Online recruitment advertising is booming as the Internet continues to significantly change Australia's employment landscape.
According to research outfit IDC, new e-recruitment activity continues to spring up with online advertising figures for 1999 totalling $14.7 million. And this figure is set to grow at a compound annual growth rate (CAGR) of 86.2 per cent to reach $329.3 million by 2004, as recorded in its latest survey, The Australia eRecruiting Market: Analysis and Forecast, 1999-2004.
IDC reports the figures include not only spending on Internet job listings, but also on banner, button and other types of ads such as corporate profiles and microsites that are purchased by recruiters to attract attention to their recruiting campaigns.
As a result, the Internet has become a significant channel for both employers and job seekers.
Affected by Internet
Lisa Shishido, IDC Australia's Senior Analyst, Internet and eCommerce, who authored the report, says at the moment the Internet has affected the initial stages on the recruiting process - posting vacancies and identifying and assessing candidates.
"However, a handful of Web-based end-to-end solutions that attempt to manage the entire process have recently emerged," she said.
Specifically, Shishido believes enterprises that comprise the Australian eRecruiting market include Internet employment sites, Web-based end-to-end recruiting solutions providers, which are also called hiring management systems, and recruiting agencies with online activities.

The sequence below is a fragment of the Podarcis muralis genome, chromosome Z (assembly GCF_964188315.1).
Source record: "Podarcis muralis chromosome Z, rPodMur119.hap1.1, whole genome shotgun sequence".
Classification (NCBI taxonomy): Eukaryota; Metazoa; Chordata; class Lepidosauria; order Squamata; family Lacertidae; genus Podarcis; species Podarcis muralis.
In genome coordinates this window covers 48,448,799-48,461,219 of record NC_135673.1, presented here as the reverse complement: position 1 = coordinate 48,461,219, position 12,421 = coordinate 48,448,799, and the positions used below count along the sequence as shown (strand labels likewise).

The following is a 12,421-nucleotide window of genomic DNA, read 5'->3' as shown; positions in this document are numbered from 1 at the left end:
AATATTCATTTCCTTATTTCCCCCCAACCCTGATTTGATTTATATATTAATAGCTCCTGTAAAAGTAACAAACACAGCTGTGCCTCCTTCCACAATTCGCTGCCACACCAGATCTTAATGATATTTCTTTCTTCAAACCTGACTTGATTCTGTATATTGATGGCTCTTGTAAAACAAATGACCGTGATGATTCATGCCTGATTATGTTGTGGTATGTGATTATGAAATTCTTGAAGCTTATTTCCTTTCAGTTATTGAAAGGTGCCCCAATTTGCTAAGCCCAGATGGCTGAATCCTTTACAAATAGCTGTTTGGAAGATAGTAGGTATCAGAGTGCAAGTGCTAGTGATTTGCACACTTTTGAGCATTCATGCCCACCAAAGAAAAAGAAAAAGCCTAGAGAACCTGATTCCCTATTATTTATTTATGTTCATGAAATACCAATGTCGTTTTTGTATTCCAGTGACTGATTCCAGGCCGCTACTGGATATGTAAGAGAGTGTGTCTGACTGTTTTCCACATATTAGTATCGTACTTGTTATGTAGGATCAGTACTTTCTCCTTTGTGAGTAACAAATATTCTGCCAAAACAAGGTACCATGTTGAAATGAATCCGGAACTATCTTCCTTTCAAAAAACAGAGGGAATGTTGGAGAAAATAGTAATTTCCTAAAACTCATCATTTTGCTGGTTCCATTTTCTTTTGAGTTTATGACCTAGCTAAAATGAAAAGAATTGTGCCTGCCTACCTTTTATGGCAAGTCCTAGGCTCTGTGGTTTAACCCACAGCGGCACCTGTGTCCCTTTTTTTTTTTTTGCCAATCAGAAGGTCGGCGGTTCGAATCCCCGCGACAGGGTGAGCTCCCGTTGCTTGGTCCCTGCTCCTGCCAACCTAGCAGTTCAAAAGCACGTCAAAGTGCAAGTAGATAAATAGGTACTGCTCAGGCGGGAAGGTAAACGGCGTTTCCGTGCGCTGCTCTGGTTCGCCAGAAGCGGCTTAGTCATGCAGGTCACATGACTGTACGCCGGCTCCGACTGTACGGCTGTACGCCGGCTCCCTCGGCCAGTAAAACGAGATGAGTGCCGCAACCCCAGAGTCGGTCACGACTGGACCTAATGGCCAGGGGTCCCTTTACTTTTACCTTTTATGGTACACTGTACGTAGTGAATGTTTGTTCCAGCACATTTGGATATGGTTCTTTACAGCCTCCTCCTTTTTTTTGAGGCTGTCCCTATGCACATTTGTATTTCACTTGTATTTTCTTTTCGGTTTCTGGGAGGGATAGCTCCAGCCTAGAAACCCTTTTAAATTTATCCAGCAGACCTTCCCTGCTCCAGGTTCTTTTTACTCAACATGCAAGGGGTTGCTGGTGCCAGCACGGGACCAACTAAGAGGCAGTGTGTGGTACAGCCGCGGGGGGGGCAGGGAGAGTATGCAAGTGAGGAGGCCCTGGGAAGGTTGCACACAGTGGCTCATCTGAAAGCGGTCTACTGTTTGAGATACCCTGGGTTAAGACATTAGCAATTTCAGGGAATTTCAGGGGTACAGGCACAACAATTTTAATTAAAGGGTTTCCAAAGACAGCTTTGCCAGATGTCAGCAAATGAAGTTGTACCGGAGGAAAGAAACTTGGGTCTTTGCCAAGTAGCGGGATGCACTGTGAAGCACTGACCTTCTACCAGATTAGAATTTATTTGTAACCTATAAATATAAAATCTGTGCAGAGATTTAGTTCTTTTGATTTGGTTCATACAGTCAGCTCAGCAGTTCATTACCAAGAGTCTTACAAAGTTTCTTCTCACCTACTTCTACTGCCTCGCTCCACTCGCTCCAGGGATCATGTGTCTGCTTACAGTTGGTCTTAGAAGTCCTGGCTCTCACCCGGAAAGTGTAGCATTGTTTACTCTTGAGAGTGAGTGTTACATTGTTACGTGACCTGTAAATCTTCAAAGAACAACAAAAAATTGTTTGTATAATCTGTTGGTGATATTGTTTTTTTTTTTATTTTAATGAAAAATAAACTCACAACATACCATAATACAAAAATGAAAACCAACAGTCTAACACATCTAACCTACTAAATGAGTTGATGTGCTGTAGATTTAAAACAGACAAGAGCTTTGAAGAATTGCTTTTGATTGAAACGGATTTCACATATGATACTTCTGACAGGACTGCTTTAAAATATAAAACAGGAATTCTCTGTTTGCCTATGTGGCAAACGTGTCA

"In each of these categories, challenges abound - but more importantly, so do opportunities," she said.
Challenge to make profits
"For example, the large number of employment sites currently competing for a limited pool of advertising dollars means that most are finding it a challenge to make profits as they face the pressing question of when and how they will reach profitability.
"However, the opportunity lies in beating or outlasting competitors to become one of a small handful of sites that will eventually dominate the market, reaching critical mass in users and advertisers and branching out to create other revenue streams."
Meanwhile, Shishido warns that traditional recruiting agencies face the challenge of moving to Internet speed' to keep up with competitors.
Adopt efficient technology
To survive and thrive, they must adopt technology that can make their business more efficient and be more proactive about communicating their value proposition to clients.
"The days of agencies that are simply résumé shufflers who view candidates as walking invoices are over. The opportunity lies in harnessing the power of Internet technology to make business more efficient," Shishido said.